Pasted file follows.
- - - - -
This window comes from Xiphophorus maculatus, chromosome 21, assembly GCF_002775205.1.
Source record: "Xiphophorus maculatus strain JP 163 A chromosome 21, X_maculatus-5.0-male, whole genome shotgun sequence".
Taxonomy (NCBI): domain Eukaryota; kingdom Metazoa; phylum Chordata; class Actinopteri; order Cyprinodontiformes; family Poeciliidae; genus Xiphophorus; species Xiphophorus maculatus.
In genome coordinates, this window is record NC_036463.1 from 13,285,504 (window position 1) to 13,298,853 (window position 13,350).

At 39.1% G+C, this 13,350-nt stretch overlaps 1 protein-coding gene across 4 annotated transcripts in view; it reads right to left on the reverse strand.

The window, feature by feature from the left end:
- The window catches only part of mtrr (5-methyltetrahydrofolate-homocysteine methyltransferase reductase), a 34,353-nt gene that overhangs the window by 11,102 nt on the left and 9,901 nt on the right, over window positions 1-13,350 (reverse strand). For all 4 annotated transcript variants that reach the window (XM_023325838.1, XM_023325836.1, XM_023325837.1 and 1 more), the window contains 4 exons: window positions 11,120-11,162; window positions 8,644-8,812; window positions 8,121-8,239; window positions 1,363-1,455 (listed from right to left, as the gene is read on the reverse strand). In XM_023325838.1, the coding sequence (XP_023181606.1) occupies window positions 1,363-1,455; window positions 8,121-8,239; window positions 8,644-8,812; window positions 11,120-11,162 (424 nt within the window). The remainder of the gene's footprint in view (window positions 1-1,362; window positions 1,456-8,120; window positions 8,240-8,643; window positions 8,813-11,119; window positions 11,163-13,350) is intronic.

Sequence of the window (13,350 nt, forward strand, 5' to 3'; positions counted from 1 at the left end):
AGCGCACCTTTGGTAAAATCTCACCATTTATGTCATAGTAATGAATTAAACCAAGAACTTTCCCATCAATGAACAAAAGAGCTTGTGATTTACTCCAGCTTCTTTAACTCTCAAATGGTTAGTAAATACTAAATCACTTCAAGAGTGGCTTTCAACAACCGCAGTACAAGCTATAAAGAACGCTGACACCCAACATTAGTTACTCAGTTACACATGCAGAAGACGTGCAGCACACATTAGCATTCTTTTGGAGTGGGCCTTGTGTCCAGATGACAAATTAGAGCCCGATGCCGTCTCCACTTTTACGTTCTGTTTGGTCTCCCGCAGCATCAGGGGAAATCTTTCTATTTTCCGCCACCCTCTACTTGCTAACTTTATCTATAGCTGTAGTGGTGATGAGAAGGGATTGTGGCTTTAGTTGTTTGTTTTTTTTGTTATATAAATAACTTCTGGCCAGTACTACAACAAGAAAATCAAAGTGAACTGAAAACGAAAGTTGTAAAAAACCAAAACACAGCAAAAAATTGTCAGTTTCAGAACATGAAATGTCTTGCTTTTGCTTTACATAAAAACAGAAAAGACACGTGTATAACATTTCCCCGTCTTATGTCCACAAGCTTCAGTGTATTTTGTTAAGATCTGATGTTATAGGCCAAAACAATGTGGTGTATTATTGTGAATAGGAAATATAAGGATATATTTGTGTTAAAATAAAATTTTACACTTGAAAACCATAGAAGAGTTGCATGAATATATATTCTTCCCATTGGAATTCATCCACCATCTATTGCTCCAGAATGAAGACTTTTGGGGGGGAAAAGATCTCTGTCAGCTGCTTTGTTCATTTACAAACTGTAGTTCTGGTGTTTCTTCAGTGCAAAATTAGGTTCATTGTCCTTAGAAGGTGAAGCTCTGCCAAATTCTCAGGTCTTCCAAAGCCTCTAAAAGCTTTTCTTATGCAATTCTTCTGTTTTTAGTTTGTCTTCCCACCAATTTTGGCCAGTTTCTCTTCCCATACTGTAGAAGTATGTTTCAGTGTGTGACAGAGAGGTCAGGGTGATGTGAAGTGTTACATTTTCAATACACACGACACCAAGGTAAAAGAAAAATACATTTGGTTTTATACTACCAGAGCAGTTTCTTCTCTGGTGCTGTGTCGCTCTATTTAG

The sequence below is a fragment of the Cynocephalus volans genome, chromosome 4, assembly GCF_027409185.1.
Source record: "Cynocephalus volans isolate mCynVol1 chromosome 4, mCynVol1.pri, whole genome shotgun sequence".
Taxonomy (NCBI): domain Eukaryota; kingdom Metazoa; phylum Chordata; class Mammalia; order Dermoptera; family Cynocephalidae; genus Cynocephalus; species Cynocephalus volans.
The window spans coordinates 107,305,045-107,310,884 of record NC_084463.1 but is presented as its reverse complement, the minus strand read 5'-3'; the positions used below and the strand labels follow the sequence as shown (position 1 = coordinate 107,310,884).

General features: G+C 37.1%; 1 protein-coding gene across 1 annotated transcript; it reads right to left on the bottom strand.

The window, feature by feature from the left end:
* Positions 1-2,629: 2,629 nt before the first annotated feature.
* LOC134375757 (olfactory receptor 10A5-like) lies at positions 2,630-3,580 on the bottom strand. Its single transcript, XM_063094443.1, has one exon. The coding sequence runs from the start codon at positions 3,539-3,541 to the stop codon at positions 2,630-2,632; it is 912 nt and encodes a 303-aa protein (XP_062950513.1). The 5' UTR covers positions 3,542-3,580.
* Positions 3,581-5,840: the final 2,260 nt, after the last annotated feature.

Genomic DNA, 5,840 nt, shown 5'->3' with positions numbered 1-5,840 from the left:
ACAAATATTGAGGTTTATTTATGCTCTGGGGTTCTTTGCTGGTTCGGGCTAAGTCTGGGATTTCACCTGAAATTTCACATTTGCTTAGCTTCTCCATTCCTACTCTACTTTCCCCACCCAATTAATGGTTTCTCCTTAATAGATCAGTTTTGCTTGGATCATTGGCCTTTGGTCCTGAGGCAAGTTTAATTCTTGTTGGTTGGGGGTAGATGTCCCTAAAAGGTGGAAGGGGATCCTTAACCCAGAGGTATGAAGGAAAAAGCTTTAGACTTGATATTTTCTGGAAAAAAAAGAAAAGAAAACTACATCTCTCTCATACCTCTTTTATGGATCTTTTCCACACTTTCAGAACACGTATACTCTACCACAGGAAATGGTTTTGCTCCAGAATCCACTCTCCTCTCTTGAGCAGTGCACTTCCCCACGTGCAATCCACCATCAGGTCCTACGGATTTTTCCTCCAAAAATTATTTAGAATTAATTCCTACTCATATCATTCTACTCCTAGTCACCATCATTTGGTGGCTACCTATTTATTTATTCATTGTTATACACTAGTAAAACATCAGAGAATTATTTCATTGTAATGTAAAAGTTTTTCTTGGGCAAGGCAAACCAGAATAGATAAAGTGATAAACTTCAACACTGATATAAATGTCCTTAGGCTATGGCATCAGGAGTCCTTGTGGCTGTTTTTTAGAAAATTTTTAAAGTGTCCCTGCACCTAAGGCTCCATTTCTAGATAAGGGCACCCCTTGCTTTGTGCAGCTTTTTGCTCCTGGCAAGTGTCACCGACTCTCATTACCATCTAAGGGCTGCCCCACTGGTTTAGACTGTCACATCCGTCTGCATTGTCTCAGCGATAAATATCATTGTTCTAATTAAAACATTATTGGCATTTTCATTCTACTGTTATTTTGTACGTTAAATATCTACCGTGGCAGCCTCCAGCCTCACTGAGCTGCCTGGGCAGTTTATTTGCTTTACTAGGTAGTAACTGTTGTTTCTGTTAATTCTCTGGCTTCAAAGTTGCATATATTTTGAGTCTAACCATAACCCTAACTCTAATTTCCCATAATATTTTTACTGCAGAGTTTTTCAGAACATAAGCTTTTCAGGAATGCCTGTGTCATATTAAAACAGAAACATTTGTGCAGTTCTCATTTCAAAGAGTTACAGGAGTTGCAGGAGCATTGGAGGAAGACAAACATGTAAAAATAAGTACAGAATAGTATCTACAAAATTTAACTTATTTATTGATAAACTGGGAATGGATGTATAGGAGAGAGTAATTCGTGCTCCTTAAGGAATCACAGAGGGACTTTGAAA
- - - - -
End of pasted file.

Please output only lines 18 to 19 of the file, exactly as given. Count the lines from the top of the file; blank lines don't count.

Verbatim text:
* Positions 3,581-5,840: the final 2,260 nt, after the last annotated feature.

Genomic DNA, 5,840 nt, shown 5'->3' with positions numbered 1-5,840 from the left: